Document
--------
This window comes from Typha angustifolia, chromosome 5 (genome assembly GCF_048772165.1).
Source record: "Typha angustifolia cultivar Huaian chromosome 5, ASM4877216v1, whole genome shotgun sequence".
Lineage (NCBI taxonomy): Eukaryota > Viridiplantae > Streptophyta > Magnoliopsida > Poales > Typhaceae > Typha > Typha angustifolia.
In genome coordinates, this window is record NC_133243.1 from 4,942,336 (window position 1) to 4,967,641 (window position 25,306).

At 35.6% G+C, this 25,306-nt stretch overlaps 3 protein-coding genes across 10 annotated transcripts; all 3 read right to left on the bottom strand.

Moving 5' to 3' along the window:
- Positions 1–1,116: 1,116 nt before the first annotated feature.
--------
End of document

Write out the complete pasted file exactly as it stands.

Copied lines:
This window comes from Typha angustifolia, chromosome 5 (genome assembly GCF_048772165.1).
Source record: "Typha angustifolia cultivar Huaian chromosome 5, ASM4877216v1, whole genome shotgun sequence".
Lineage (NCBI taxonomy): Eukaryota > Viridiplantae > Streptophyta > Magnoliopsida > Poales > Typhaceae > Typha > Typha angustifolia.
In genome coordinates, this window is record NC_133243.1 from 4,942,336 (window position 1) to 4,967,641 (window position 25,306).

At 35.6% G+C, this 25,306-nt stretch overlaps 3 protein-coding genes across 10 annotated transcripts; all 3 read right to left on the bottom strand.

Moving 5' to 3' along the window:
- Positions 1–1,116: 1,116 nt before the first annotated feature.